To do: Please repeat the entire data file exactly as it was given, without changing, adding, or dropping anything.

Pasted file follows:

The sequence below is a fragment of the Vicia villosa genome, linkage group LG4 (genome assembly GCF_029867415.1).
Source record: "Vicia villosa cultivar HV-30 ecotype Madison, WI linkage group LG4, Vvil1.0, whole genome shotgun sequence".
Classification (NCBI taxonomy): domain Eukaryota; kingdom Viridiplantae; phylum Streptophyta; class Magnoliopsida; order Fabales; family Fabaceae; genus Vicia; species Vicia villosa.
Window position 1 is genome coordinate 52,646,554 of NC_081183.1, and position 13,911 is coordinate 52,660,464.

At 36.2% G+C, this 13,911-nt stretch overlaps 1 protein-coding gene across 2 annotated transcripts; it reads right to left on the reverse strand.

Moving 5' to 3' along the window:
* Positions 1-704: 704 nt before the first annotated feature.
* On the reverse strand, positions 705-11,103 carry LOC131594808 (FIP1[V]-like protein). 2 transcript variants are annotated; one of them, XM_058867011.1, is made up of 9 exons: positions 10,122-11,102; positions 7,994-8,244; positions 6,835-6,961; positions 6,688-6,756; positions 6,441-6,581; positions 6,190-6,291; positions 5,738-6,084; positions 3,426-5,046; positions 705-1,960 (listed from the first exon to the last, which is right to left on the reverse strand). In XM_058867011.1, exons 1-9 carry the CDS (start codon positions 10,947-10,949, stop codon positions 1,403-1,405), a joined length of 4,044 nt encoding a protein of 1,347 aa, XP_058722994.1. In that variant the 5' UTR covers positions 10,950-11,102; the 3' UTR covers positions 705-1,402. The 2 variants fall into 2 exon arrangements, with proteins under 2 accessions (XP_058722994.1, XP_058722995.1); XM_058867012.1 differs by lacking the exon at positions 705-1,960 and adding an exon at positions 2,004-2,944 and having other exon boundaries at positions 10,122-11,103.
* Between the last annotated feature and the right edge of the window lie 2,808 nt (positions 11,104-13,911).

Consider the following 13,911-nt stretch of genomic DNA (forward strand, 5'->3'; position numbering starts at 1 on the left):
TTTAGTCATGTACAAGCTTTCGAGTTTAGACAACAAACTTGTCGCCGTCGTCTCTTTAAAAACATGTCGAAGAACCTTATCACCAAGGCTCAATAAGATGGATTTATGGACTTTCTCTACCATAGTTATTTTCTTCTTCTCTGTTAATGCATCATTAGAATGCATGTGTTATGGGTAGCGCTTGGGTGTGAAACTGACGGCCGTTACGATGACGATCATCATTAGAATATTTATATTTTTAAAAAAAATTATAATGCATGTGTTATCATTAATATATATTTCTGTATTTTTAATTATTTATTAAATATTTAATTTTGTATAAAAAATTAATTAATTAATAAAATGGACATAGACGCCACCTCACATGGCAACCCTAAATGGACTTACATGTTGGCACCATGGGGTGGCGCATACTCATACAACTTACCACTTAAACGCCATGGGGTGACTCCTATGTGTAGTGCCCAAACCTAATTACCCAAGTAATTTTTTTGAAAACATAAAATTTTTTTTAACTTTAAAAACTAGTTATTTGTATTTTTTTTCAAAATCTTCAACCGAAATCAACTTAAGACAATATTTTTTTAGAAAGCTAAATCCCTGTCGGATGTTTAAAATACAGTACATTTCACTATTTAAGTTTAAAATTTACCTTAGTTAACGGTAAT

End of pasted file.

The sequence below is a fragment of the Vicia villosa genome, linkage group LG4 (genome assembly GCF_029867415.1).
Source record: "Vicia villosa cultivar HV-30 ecotype Madison, WI linkage group LG4, Vvil1.0, whole genome shotgun sequence".
Classification (NCBI taxonomy): domain Eukaryota; kingdom Viridiplantae; phylum Streptophyta; class Magnoliopsida; order Fabales; family Fabaceae; genus Vicia; species Vicia villosa.
Window position 1 is genome coordinate 52,646,554 of NC_081183.1, and position 13,911 is coordinate 52,660,464.

At 36.2% G+C, this 13,911-nt stretch overlaps 1 protein-coding gene across 2 annotated transcripts; it reads right to left on the reverse strand.

Moving 5' to 3' along the window:
* Positions 1-704: 704 nt before the first annotated feature.
* On the reverse strand, positions 705-11,103 carry LOC131594808 (FIP1[V]-like protein). 2 transcript variants are annotated; one of them, XM_058867011.1, is made up of 9 exons: positions 10,122-11,102; positions 7,994-8,244; positions 6,835-6,961; positions 6,688-6,756; positions 6,441-6,581; positions 6,190-6,291; positions 5,738-6,084; positions 3,426-5,046; positions 705-1,960 (listed from the first exon to the last, which is right to left on the reverse strand). In XM_058867011.1, exons 1-9 carry the CDS (start codon positions 10,947-10,949, stop codon positions 1,403-1,405), a joined length of 4,044 nt encoding a protein of 1,347 aa, XP_058722994.1. In that variant the 5' UTR covers positions 10,950-11,102; the 3' UTR covers positions 705-1,402. The 2 variants fall into 2 exon arrangements, with proteins under 2 accessions (XP_058722994.1, XP_058722995.1); XM_058867012.1 differs by lacking the exon at positions 705-1,960 and adding an exon at positions 2,004-2,944 and having other exon boundaries at positions 10,122-11,103.
* Between the last annotated feature and the right edge of the window lie 2,808 nt (positions 11,104-13,911).

Consider the following 13,911-nt stretch of genomic DNA (forward strand, 5'->3'; position numbering starts at 1 on the left):
TTTAGTCATGTACAAGCTTTCGAGTTTAGACAACAAACTTGTCGCCGTCGTCTCTTTAAAAACATGTCGAAGAACCTTATCACCAAGGCTCAATAAGATGGATTTATGGACTTTCTCTACCATAGTTATTTTCTTCTTCTCTGTTAATGCATCATTAGAATGCATGTGTTATGGGTAGCGCTTGGGTGTGAAACTGACGGCCGTTACGATGACGATCATCATTAGAATATTTATATTTTTAAAAAAAATTATAATGCATGTGTTATCATTAATATATATTTCTGTATTTTTAATTATTTATTAAATATTTAATTTTGTATAAAAAATTAATTAATTAATAAAATGGACATAGACGCCACCTCACATGGCAACCCTAAATGGACTTACATGTTGGCACCATGGGGTGGCGCATACTCATACAACTTACCACTTAAACGCCATGGGGTGACTCCTATGTGTAGTGCCCAAACCTAATTACCCAAGTAATTTTTTTGAAAACATAAAATTTTTTTTAACTTTAAAAACTAGTTATTTGTATTTTTTTTCAAAATCTTCAACCGAAATCAACTTAAGACAATATTTTTTTAGAAAGCTAAATCCCTGTCGGATGTTTAAAATACAGTACATTTCACTATTTAAGTTTAAAATTTACCTTAGTTAACGGTAAT